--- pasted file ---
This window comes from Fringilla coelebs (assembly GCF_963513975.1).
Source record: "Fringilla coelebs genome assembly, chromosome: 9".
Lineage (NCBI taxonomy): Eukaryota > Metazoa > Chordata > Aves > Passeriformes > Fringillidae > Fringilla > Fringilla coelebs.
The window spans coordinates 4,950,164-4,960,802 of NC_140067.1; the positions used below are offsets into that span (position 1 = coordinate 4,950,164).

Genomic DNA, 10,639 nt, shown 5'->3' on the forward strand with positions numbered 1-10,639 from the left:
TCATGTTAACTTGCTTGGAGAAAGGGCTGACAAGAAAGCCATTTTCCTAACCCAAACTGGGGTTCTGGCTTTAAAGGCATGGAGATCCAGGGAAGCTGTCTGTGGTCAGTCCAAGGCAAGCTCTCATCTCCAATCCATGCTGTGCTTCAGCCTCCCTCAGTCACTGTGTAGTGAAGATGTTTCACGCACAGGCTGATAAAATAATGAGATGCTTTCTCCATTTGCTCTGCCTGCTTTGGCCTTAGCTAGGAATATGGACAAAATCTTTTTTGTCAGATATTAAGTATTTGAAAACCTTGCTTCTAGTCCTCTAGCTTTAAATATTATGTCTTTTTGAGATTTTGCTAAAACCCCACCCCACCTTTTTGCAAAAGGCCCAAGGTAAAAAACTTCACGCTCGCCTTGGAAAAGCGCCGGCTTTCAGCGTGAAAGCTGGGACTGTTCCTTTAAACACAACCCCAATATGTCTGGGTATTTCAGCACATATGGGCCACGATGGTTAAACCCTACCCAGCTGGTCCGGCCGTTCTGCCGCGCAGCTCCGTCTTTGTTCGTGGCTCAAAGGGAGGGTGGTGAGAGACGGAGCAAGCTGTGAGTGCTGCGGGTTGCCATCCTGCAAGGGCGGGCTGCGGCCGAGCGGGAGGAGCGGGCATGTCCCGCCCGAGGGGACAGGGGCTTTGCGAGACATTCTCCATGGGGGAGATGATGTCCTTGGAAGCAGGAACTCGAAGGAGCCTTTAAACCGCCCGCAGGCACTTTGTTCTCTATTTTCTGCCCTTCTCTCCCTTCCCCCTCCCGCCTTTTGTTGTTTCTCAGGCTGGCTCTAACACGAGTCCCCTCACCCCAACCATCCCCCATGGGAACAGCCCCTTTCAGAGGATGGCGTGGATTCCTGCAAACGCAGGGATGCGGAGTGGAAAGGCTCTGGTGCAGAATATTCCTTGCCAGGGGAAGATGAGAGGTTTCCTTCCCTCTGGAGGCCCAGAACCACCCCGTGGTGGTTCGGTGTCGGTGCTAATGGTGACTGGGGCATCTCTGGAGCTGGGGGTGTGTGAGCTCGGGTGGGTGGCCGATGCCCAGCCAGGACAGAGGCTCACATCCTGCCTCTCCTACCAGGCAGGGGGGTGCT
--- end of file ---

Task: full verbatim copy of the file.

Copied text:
This window comes from Fringilla coelebs (assembly GCF_963513975.1).
Source record: "Fringilla coelebs genome assembly, chromosome: 9".
Lineage (NCBI taxonomy): Eukaryota > Metazoa > Chordata > Aves > Passeriformes > Fringillidae > Fringilla > Fringilla coelebs.
The window spans coordinates 4,950,164-4,960,802 of NC_140067.1; the positions used below are offsets into that span (position 1 = coordinate 4,950,164).

Genomic DNA, 10,639 nt, shown 5'->3' on the forward strand with positions numbered 1-10,639 from the left:
TCATGTTAACTTGCTTGGAGAAAGGGCTGACAAGAAAGCCATTTTCCTAACCCAAACTGGGGTTCTGGCTTTAAAGGCATGGAGATCCAGGGAAGCTGTCTGTGGTCAGTCCAAGGCAAGCTCTCATCTCCAATCCATGCTGTGCTTCAGCCTCCCTCAGTCACTGTGTAGTGAAGATGTTTCACGCACAGGCTGATAAAATAATGAGATGCTTTCTCCATTTGCTCTGCCTGCTTTGGCCTTAGCTAGGAATATGGACAAAATCTTTTTTGTCAGATATTAAGTATTTGAAAACCTTGCTTCTAGTCCTCTAGCTTTAAATATTATGTCTTTTTGAGATTTTGCTAAAACCCCACCCCACCTTTTTGCAAAAGGCCCAAGGTAAAAAACTTCACGCTCGCCTTGGAAAAGCGCCGGCTTTCAGCGTGAAAGCTGGGACTGTTCCTTTAAACACAACCCCAATATGTCTGGGTATTTCAGCACATATGGGCCACGATGGTTAAACCCTACCCAGCTGGTCCGGCCGTTCTGCCGCGCAGCTCCGTCTTTGTTCGTGGCTCAAAGGGAGGGTGGTGAGAGACGGAGCAAGCTGTGAGTGCTGCGGGTTGCCATCCTGCAAGGGCGGGCTGCGGCCGAGCGGGAGGAGCGGGCATGTCCCGCCCGAGGGGACAGGGGCTTTGCGAGACATTCTCCATGGGGGAGATGATGTCCTTGGAAGCAGGAACTCGAAGGAGCCTTTAAACCGCCCGCAGGCACTTTGTTCTCTATTTTCTGCCCTTCTCTCCCTTCCCCCTCCCGCCTTTTGTTGTTTCTCAGGCTGGCTCTAACACGAGTCCCCTCACCCCAACCATCCCCCATGGGAACAGCCCCTTTCAGAGGATGGCGTGGATTCCTGCAAACGCAGGGATGCGGAGTGGAAAGGCTCTGGTGCAGAATATTCCTTGCCAGGGGAAGATGAGAGGTTTCCTTCCCTCTGGAGGCCCAGAACCACCCCGTGGTGGTTCGGTGTCGGTGCTAATGGTGACTGGGGCATCTCTGGAGCTGGGGGTGTGTGAGCTCGGGTGGGTGGCCGATGCCCAGCCAGGACAGAGGCTCACATCCTGCCTCTCCTACCAGGCAGGGGGGTGCT